Politique

Magnifying President Biya’s Peace Efforts Within

Setting up a humanitarian assistance plan, creating the disarmament committee, peaceful resolution of Bakassi conflict, politics of appeasement…speak volumes of a peace crusader.

Cameroon’s Head of State, Paul Biya, as portrayed by the recent edition of a bilingual magazine “Hommage à la République”, is a peace advocate par excellence. The publication in its special edition captioned, “100 Actions of President Paul Biya in Favour of Peace,” among others details what the country’s Chief Executive has been doing to iron out differences among his fellow compatriots. Even where and when conflict strikes, the publication observes President Biya has always been with his people not only to cushion the effects of whatever crisis but as well to make conditions favourable for better living together; cultural and linguistic differences notwithstanding.

Setting Up the Humanitarian Assistance Plan

The Humanitarian Assistance Plan is government’s structured platform to address urgent and essential needs of the populations of the North West and South West Regions living under security threats or forced by insecurity to abandon the comfort of their homes and their activities. It was set up against a backdrop of socio-political crisis in the two restive dominantly English-speaking regions. This is thus a framework through which Cameroonians and friends of the country have been showing their hospitality and great spirit of solidarity to their compatriots in distress. The FCFA 12,716,500,000 plan (financed from the State budget, calls for national and international solidarity as well as assistance from development partners), complements multidimensional efforts of Defence and Security Forces who have been carrying out civil-military actions for the benefit of the affected populations. These include notably the construction of drinking water points, the administration of basic health care, the supply of school equipment and the distribution of essential items among others.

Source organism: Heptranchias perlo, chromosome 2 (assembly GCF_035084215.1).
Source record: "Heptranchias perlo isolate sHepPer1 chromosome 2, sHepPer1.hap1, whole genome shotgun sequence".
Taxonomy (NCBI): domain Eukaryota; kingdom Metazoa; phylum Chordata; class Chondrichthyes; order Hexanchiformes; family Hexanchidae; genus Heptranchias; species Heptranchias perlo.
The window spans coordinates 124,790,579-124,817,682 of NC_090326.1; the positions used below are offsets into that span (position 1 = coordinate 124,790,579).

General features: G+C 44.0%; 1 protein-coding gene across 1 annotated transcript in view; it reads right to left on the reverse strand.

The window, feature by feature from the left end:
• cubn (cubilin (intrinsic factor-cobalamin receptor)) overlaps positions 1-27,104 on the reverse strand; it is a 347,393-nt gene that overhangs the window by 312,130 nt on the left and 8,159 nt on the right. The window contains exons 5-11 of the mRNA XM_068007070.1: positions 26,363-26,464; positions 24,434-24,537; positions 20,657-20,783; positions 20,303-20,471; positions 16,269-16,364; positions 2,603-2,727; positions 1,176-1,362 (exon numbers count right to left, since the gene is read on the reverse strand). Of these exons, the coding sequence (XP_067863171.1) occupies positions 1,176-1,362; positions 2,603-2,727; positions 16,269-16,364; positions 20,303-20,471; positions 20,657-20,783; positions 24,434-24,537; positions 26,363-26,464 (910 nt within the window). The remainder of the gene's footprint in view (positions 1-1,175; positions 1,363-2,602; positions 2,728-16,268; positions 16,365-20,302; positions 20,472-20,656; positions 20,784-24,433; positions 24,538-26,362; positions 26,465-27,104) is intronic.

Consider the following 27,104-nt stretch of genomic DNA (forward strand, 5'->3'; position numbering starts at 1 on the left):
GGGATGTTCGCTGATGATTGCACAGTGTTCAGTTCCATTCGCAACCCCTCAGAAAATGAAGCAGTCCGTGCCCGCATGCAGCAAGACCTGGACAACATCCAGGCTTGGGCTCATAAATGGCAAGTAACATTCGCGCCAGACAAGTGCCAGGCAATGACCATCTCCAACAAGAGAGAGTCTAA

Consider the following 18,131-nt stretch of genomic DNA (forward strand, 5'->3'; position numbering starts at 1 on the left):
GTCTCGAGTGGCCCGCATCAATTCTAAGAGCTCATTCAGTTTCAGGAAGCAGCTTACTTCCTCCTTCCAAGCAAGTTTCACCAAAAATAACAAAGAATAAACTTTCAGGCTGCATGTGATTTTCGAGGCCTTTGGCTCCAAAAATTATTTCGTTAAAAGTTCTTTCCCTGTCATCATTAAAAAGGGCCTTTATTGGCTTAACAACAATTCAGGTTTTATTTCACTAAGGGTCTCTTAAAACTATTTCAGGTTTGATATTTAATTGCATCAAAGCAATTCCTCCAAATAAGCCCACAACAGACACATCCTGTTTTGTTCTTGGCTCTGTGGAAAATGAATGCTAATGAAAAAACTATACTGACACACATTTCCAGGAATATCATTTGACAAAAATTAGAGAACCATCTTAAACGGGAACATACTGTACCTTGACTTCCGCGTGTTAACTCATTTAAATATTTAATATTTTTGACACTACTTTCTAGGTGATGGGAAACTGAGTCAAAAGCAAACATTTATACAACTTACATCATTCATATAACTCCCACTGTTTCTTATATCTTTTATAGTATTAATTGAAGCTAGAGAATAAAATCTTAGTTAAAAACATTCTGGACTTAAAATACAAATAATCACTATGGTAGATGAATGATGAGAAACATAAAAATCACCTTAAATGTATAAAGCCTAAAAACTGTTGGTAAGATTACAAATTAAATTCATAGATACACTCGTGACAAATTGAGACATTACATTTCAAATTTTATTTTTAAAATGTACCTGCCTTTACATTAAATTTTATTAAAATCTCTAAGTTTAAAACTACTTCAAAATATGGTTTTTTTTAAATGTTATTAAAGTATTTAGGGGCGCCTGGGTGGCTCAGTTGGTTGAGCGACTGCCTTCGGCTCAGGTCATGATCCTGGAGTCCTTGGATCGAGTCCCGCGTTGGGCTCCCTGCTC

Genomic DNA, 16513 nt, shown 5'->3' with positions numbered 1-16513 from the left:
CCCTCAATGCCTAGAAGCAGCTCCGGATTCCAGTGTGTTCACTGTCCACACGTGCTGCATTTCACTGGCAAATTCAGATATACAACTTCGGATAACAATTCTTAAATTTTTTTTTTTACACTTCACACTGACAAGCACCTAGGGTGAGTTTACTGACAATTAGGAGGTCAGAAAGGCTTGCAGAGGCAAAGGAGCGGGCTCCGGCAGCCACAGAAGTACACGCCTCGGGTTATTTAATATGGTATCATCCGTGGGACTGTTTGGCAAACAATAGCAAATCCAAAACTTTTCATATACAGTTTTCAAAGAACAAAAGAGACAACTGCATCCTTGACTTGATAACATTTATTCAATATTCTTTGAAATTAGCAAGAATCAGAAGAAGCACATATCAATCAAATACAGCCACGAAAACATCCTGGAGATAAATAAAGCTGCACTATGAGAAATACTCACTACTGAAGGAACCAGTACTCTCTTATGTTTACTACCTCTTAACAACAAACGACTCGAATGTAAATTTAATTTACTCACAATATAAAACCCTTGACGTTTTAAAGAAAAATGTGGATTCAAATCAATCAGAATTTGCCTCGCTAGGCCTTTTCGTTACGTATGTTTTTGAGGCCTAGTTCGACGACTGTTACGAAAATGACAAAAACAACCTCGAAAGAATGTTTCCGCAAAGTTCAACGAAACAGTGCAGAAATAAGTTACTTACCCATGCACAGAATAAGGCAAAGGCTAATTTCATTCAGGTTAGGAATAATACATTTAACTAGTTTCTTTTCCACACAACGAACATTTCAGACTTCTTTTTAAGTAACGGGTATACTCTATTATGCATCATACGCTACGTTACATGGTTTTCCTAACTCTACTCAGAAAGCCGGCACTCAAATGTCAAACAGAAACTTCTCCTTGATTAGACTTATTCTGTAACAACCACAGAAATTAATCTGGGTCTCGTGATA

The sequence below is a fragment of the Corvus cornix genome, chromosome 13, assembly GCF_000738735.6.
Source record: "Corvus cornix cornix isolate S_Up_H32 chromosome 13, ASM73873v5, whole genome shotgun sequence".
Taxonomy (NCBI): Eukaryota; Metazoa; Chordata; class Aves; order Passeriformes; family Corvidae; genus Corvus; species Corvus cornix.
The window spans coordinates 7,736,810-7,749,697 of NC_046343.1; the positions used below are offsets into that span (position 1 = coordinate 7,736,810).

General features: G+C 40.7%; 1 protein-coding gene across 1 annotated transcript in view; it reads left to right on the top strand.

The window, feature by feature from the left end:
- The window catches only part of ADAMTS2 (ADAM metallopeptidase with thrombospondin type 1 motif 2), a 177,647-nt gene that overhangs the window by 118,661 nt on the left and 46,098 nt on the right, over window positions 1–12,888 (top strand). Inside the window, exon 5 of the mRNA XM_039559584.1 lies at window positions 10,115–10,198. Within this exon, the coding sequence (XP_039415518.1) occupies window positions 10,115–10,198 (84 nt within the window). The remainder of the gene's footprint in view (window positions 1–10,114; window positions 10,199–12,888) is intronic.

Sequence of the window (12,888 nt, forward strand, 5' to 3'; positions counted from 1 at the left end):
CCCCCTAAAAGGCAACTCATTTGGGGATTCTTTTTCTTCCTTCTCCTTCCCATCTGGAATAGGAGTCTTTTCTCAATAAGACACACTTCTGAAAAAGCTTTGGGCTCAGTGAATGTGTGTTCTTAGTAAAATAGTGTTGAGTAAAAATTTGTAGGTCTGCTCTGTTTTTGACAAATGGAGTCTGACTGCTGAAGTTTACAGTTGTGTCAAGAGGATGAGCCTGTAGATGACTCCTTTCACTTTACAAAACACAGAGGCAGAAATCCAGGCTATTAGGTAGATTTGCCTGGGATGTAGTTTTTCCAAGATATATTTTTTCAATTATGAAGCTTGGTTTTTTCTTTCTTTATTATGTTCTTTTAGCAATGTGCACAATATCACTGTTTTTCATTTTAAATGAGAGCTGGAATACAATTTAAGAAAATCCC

Even away from the magazine, there is also the Presidential Plan for the Reconstruction and Development of the North West and South West Regions which is already holding consultation meetings on the field to seek ways of living up to expectation. First evaluation indicates that some 350 schools, 115 health Centers, 40 bridges, 400 water points, 500 km of low tension powerlines, 600km of rural roads, 45 markets, 12,000 private houses were destroyed and about 300,000 personal documents lost. Efforts are on to repair the damages.

According to “Hommage à la République”, all these have given hope to many citizens.

Disarming, Reintegrating Erring Citizens

The Head of State’s decision on November 30, 2018 to set up a National Disarmament, Demobilisation and Reintegration Committee for ex-fighters of Boko Haram and armed groups in the North West and South West Regions, the magazine notes, has and will continue to have wide-ranging effects on peaceful cohabitation. More so because, Boko Haram insurgency in the northern regions and separatist actions by armed groups in the North West and South West Regions have one thing in common – destabilising the once haven of peace - Cameroon. Many observers saw any leader opting solely for a stick in the face of the crisis looking at the prejudice the insecurity perpetrated by both groups have caused the country both in terms of social peace and the economy. Mr Biya’s decision portrays a ‘Carrot and Stick’ leader who has persistently refused to throw away the baby with the bath water.

The National Disarmament, Demobilisation and Reintegration Committee (NDDRC) has started resettling the ex-fighters into normal life.